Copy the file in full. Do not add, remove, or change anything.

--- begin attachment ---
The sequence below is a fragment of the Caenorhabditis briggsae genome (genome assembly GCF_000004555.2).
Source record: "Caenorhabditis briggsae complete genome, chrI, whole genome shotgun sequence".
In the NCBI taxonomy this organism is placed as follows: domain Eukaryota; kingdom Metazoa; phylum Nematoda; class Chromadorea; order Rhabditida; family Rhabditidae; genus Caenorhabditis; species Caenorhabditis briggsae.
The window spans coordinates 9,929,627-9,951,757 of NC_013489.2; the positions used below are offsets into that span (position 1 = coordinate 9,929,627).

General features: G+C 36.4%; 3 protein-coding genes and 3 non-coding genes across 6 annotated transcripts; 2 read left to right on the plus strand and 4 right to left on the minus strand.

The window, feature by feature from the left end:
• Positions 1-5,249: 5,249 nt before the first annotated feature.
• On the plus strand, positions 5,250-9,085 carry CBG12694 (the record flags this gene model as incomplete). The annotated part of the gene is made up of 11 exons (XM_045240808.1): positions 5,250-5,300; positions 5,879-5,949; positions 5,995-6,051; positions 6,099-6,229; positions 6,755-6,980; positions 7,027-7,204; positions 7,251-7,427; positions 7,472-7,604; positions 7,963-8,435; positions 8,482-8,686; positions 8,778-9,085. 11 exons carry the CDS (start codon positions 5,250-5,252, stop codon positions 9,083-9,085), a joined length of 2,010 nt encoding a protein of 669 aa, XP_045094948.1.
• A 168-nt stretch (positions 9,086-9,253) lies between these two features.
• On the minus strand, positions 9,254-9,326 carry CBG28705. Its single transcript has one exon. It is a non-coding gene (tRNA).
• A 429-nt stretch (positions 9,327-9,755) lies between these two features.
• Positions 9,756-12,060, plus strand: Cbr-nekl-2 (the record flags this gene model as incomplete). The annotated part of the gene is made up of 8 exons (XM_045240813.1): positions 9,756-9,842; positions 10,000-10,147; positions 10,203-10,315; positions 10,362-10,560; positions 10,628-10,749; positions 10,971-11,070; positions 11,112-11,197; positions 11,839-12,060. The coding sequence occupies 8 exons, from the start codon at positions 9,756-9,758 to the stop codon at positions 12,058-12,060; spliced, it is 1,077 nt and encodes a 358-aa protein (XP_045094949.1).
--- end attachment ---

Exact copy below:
The sequence below is a fragment of the Caenorhabditis briggsae genome (genome assembly GCF_000004555.2).
Source record: "Caenorhabditis briggsae complete genome, chrI, whole genome shotgun sequence".
In the NCBI taxonomy this organism is placed as follows: domain Eukaryota; kingdom Metazoa; phylum Nematoda; class Chromadorea; order Rhabditida; family Rhabditidae; genus Caenorhabditis; species Caenorhabditis briggsae.
The window spans coordinates 9,929,627-9,951,757 of NC_013489.2; the positions used below are offsets into that span (position 1 = coordinate 9,929,627).

General features: G+C 36.4%; 3 protein-coding genes and 3 non-coding genes across 6 annotated transcripts; 2 read left to right on the plus strand and 4 right to left on the minus strand.

The window, feature by feature from the left end:
• Positions 1-5,249: 5,249 nt before the first annotated feature.
• On the plus strand, positions 5,250-9,085 carry CBG12694 (the record flags this gene model as incomplete). The annotated part of the gene is made up of 11 exons (XM_045240808.1): positions 5,250-5,300; positions 5,879-5,949; positions 5,995-6,051; positions 6,099-6,229; positions 6,755-6,980; positions 7,027-7,204; positions 7,251-7,427; positions 7,472-7,604; positions 7,963-8,435; positions 8,482-8,686; positions 8,778-9,085. 11 exons carry the CDS (start codon positions 5,250-5,252, stop codon positions 9,083-9,085), a joined length of 2,010 nt encoding a protein of 669 aa, XP_045094948.1.
• A 168-nt stretch (positions 9,086-9,253) lies between these two features.
• On the minus strand, positions 9,254-9,326 carry CBG28705. Its single transcript has one exon. It is a non-coding gene (tRNA).
• A 429-nt stretch (positions 9,327-9,755) lies between these two features.
• Positions 9,756-12,060, plus strand: Cbr-nekl-2 (the record flags this gene model as incomplete). The annotated part of the gene is made up of 8 exons (XM_045240813.1): positions 9,756-9,842; positions 10,000-10,147; positions 10,203-10,315; positions 10,362-10,560; positions 10,628-10,749; positions 10,971-11,070; positions 11,112-11,197; positions 11,839-12,060. The coding sequence occupies 8 exons, from the start codon at positions 9,756-9,758 to the stop codon at positions 12,058-12,060; spliced, it is 1,077 nt and encodes a 358-aa protein (XP_045094949.1).